Align SSC’s structure, finances and accountabilities with its mandate and priorities. April 2015 Under review Delayed Internal Services
Leverage the ICT sector’s expertise to identify industry best practices and approaches to IT infrastructure transformation. April 2015 Ongoing On track Internal Services
This table outlines the Progress Towards the Priority
Progress Towards the Priority
SSC continued to take steps in establishing IT infrastructure standards with the publication of an Operations Service Management Manual, the development of a three-year Service Management Strategy and a revision of the Service Catalogue. The Department also launched an IT Service Management Process to advance standardization and optimize processes.

SSC’s initiative to deploy a single email solution continued in 2015–2016 and resulted in 18 departments being successfully migrated to the new your.email@canada.ca. On November 19, 2015, at the request of the vendor, further migrations to the new email system were halted after problems were diagnosed with the new system. SSC has not authorized the resumption of migrations because contracted features of the new email system are missing. SSC is in discussion with the vendor to resolve the issues.

SSC and its partner organizations have not made as much progress in migrating (software) applications from the older, legacy data centres to the new, enterprise data centres as was initially expected. As a result, on April 1, 2016, SSC updated its approach for migrating applications.

The schedule for data centre consolidation and transformation has been extended because of shifting operational priorities and budget pressures within SSC and its partner organizations. The extension means transformation will proceed at a slower pace, thereby allowing partners to prioritize, plan and execute their respective workload migrations to SSC enterprise data centres within time frames that better reflect their short- and long-term operational plans.

SSC’s implementation of network and Hosted Contact Centre Services, under the Contact Centre Transformation Initiative, involved many procurement activities in 2015–2016, including four industry engagement days; a contract award for Hosted Contact Centre Services; the Invitation to Qualify phase of the Network Solutions Supply Chain and the Government Cellular Services Contract; and four contracts for Satellite Services either completed or nearing completion at the end of 2015–2016. This initiative is aimed at improving Government of Canada call centres.

In September 2015, Public Services and Procurement Canada transferred various procurement vehicles and 450 new contracts to SSC, which subsequently consolidated them into 78 contracts. Workplace technology device (WTD) hardware and print procurement vehicles were transferred ahead of schedule. SSC has processed 3,572 hardware transactions for a value of $116 million since September 2015. In 2015–2016, SSC completed the network component of the Barrie Enterprise Data Centre and the delivery of Wi-Fi services to more than 30,000 users. SSC continued to modernize voice services by converting 97,718 legacy phone lines to voice over Internet Protocol (an Internet-based network that is used to carry a combination of voice, video and data traffic) throughout 2015–2016. Additionally, all SSC partners can now obtain more modern, enterprise videoconferencing services, which support the government-wide commitment to reduce travel costs and improve efficiency.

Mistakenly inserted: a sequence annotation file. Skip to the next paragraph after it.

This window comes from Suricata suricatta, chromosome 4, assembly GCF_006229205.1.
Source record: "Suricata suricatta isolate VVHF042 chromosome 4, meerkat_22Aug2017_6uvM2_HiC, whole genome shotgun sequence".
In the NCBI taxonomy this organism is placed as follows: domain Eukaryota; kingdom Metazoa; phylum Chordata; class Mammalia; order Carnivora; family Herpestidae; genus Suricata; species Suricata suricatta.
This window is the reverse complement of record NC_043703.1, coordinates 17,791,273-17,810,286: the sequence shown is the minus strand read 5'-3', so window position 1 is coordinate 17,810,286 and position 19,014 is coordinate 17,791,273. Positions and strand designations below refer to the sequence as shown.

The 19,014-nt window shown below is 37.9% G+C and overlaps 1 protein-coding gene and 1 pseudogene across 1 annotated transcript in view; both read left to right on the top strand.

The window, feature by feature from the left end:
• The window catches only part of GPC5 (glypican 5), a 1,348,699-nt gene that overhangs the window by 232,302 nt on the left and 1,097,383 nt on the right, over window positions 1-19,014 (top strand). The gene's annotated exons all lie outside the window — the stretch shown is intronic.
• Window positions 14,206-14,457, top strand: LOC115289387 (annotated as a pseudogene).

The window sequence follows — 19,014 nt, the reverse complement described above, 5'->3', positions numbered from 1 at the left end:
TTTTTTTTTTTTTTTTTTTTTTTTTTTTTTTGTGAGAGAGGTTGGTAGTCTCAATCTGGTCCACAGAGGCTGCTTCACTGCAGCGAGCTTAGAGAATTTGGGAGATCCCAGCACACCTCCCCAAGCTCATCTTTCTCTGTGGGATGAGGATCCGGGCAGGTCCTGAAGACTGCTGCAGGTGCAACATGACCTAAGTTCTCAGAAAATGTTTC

It has been a challenge for the telecommunications services team to meet its original transformation schedule, which was initially recognized as aggressive by industry, partners and SSC. The complexity of requirements, diversity of technologies, architectures and standards, coupled with limited inventories, geographic distribution issues, varying levels of partner readiness for transformation and more, contributed to delays and increasing project costs. In addition, an unexpected growth in demand for our services, along with increasing costs to repair antiquated equipment at our legacy data centres regularly diverted funds from transformation activities in order to “keep the lights on.”

SSC continued the implementation of its Workforce Management Strategy in 2015–2016 to support the Department’s IT Transformation Plan. SSC launched the Mobility Centre in September 2015, which acts as an online hub for employees and managers to gain access to internal employee networks, career services and workshops, and demographic portraits for each branch of the Department. SSC’s Administrative Professionals Networkreceived the 2015 SSC Award of Excellence for developing a Common Administrative Procedures Manual and a pilot mentorship program supporting Blueprint 2020 commitments and learning webinars.

In 2015–2016, SSC transitioned to a new organizational structure where each operational branch is responsible for the entire lifecycle of the services it provides. This reorganization was part of the SSC Way Forward initiative to standardize and consolidate the way SSC does business. The Department successfully mapped SSC Way Forward action plans (Organizational Risk Profile, Management Action Plans and Blueprint 2020) and deliverables to the new branches while supporting managers and employees throughout the transition by creating cost centres, providing financial instruction and holding engagement sessions with staff.